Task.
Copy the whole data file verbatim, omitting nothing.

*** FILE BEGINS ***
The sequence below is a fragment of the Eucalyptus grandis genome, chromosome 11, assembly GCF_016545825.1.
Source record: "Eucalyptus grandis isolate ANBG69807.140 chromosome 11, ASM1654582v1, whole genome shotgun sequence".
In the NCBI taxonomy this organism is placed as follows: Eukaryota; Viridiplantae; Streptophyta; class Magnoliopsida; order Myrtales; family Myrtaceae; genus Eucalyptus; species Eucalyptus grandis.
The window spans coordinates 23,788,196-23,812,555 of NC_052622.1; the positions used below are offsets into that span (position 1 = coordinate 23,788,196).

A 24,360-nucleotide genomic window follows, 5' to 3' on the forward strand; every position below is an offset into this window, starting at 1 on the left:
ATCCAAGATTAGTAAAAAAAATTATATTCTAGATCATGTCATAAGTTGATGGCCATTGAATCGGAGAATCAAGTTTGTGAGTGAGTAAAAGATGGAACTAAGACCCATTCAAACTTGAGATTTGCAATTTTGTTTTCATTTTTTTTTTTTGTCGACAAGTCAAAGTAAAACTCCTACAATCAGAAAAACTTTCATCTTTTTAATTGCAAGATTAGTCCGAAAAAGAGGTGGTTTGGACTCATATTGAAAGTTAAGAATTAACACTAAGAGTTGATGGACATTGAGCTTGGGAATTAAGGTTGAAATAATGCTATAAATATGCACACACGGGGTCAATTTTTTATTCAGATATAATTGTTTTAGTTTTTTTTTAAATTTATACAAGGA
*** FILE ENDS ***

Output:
The sequence below is a fragment of the Eucalyptus grandis genome, chromosome 11, assembly GCF_016545825.1.
Source record: "Eucalyptus grandis isolate ANBG69807.140 chromosome 11, ASM1654582v1, whole genome shotgun sequence".
In the NCBI taxonomy this organism is placed as follows: Eukaryota; Viridiplantae; Streptophyta; class Magnoliopsida; order Myrtales; family Myrtaceae; genus Eucalyptus; species Eucalyptus grandis.
The window spans coordinates 23,788,196-23,812,555 of NC_052622.1; the positions used below are offsets into that span (position 1 = coordinate 23,788,196).

A 24,360-nucleotide genomic window follows, 5' to 3' on the forward strand; every position below is an offset into this window, starting at 1 on the left:
ATCCAAGATTAGTAAAAAAAATTATATTCTAGATCATGTCATAAGTTGATGGCCATTGAATCGGAGAATCAAGTTTGTGAGTGAGTAAAAGATGGAACTAAGACCCATTCAAACTTGAGATTTGCAATTTTGTTTTCATTTTTTTTTTTTGTCGACAAGTCAAAGTAAAACTCCTACAATCAGAAAAACTTTCATCTTTTTAATTGCAAGATTAGTCCGAAAAAGAGGTGGTTTGGACTCATATTGAAAGTTAAGAATTAACACTAAGAGTTGATGGACATTGAGCTTGGGAATTAAGGTTGAAATAATGCTATAAATATGCACACACGGGGTCAATTTTTTATTCAGATATAATTGTTTTAGTTTTTTTTTAAATTTATACAAGGA